The Illinois Supreme Court has overturned a Cook County judge and a state appeals court, saying they erred in refusing to grant an Indiana warehousing company’s request to dismiss a Michigan insurer’s lawsuit on grounds the legal action didn’t belong in Cook County.
Justice Anne M. Burke wrote the unanimous opinion filed Sept. 21 in support of Interstate Warehousing Inc., which was sued by Aspen American Insurance Company, of Michigan, over liability for a collapsed roof.
Aspen originally said Interstate owned the warehouse used by its client, New Jersey-based Eastern Fish Company, and should be liable for a March 8, 2014, partial roof collapse and resulting destruction of goods. The collapse resulted in ruptured gas lines and an ammonia leak, contaminating the fish stored in the warehouse. Aspen paid Eastern’s loss claim and acquired rights to sue, then filed its complaint July 14, 2014, in Cook County Circuit Court, alleging breach of contract and negligence.
Burke noted Interstate Warehousing’s letterhead and contract documents — which Aspen included in its evidence submissions — indicate the company’s corporate office is in Fort Wayne, Ind., and that in addition to the Michigan warehouse, it also has storage facilities in Joliet, as well as elsewhere in Indiana, Colorado, Ohio, Tennessee and Virginia.
Interstate filed to have the Cook County complaint dismissed because Aspen failed to prove the company has enough connections to Illinois to be sued here. Aspen countered by saying the Joliet warehouse, in operation in Will County since 1988, makes the company subject to general personal jurisdiction in Illinois. The circuit court denied the motion to dismiss and the appellate court confirmed that decision in 2016.
In overturning the lower courts’ findings, the Supreme Court relied on the 2014 U.S. Supreme Court opinion in Daimler AG v. Bauman, which interpreted the federal constitution’s due process clause by explaining it takes “exceptional” circumstances to render a corporate defendant “essentially at home” in a state other than the location of its headquarters.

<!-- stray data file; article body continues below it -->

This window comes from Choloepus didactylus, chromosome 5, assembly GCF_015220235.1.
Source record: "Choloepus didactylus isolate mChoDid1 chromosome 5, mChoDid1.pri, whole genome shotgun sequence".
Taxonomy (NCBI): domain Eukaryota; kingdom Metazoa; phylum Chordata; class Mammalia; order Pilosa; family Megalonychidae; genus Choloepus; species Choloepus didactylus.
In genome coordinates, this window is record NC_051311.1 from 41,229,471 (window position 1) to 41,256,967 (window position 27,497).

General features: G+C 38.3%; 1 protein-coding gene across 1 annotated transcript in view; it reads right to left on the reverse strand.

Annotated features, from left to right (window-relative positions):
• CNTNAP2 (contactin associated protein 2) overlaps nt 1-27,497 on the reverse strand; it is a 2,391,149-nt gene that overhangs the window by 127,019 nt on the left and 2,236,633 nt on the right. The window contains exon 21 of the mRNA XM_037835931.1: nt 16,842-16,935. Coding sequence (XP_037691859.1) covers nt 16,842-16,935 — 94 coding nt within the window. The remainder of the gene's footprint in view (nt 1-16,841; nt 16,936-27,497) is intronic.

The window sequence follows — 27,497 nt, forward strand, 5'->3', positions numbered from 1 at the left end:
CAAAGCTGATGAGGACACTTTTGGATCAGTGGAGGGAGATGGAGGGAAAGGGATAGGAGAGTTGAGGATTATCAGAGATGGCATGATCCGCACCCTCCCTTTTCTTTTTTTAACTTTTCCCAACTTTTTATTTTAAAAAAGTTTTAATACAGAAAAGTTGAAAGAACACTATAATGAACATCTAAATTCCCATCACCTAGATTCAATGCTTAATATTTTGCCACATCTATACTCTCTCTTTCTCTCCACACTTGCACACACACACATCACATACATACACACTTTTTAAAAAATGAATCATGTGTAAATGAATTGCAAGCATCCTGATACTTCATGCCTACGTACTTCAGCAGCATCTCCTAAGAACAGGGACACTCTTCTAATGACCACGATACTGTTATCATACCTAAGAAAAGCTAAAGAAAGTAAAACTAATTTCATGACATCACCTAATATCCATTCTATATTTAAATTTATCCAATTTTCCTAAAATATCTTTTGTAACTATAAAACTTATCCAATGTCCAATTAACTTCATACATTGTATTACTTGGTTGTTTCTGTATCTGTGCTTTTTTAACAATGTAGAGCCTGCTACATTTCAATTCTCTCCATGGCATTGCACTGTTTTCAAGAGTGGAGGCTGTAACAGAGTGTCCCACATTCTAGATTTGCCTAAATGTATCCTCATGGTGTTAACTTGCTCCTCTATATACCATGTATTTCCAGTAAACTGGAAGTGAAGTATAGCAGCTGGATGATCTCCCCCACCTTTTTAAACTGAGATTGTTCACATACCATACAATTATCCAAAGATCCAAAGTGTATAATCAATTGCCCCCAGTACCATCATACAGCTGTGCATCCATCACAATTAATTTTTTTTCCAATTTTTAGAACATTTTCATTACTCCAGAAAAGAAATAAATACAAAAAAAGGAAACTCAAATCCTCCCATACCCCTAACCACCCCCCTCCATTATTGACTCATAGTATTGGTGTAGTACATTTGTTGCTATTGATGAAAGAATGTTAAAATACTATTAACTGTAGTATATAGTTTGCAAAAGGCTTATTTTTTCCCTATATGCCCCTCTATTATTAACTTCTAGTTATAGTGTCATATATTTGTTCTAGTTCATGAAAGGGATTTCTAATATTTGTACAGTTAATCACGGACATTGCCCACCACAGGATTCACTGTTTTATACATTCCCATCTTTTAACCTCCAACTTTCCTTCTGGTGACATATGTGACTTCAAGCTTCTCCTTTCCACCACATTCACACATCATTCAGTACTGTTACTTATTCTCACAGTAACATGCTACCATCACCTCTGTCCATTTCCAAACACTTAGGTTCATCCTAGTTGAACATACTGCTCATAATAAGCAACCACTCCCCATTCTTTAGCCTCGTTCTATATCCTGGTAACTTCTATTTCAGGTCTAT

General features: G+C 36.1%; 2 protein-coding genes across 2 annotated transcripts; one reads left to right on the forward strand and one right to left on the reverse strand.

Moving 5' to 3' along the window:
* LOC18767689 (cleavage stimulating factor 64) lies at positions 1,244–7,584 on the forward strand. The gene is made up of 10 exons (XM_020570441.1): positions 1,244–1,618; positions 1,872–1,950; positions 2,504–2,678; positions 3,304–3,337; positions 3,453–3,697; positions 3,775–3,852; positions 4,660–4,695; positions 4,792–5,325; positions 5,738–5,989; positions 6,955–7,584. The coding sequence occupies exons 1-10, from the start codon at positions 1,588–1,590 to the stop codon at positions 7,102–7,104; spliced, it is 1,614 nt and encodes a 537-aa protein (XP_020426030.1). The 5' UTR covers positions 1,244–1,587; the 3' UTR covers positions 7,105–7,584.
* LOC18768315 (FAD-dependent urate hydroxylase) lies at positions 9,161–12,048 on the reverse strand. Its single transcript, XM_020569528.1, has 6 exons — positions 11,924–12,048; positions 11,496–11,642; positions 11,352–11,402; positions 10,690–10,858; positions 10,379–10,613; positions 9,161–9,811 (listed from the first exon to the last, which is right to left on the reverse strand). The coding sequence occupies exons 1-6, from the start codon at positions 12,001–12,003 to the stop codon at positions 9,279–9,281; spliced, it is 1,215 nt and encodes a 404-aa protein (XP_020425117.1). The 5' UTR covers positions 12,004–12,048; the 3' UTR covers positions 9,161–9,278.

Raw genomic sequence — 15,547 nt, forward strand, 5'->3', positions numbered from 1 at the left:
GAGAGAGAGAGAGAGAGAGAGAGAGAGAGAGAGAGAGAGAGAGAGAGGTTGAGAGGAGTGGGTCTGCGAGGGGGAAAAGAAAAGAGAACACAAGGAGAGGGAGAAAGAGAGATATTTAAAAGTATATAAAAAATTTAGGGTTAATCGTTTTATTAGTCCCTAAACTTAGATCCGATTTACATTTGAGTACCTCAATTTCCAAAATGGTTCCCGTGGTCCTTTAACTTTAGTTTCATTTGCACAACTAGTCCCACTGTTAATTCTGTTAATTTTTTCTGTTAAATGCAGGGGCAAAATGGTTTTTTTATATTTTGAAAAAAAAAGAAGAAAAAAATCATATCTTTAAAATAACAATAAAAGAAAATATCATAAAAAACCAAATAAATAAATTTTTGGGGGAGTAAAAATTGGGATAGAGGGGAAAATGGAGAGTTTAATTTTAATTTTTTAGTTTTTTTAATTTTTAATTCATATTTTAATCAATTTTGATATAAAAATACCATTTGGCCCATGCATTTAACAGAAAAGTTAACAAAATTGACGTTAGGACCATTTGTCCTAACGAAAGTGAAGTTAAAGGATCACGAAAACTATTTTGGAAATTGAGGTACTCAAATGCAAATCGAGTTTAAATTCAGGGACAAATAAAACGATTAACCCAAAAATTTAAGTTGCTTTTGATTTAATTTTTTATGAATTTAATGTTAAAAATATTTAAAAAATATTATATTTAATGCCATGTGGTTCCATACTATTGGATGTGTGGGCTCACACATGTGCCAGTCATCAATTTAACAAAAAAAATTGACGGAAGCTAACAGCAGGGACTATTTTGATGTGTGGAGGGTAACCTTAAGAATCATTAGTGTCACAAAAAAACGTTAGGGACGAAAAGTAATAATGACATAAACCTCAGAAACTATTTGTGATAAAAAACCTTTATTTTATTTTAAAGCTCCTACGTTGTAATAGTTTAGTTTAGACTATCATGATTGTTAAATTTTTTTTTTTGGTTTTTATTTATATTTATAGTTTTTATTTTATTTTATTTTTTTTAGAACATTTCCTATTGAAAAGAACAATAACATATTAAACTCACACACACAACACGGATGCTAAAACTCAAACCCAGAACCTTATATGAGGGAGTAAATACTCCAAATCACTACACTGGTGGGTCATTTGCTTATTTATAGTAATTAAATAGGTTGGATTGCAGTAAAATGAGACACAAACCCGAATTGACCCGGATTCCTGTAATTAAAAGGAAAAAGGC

“Plaintiff must show that defendant is incorporated or has its principal place of business in Illinois or that defendant’s contacts with Illinois are so substantial as to render this an exceptional case,” Burke wrote. “Plaintiff has failed to make this showing.”
By not disputing the home office in Fort Wayne, the court continued, Aspen essentially concedes Interstate Warehousing is no more at home in Illinois than any of the other states where it has a warehouse. She cited the U.S. Supreme Court’s words in Daimler: “(A) corporation that operates in many places can scarcely be deemed at home in all of them.”
Aspen also argued that registering to do business in Illinois constitutes a company’s consent to the exercise of general jurisdiction, but Burke wrote none of the provisions in state law that mandate registration with the Secretary of State specifically require consent to general jurisdiction.
As a result of its opinion, the Supreme Court remanded the case back to the circuit court to enter judgment dismissing Aspen’s complaint.
According to Cook County court records, Aspen was represented in the action by attorneys with the firm of Swanson Martin Bell LLP, of Chicago.
Interstate was represented by the firm of Hinshaw & Culbertson, of Chicago.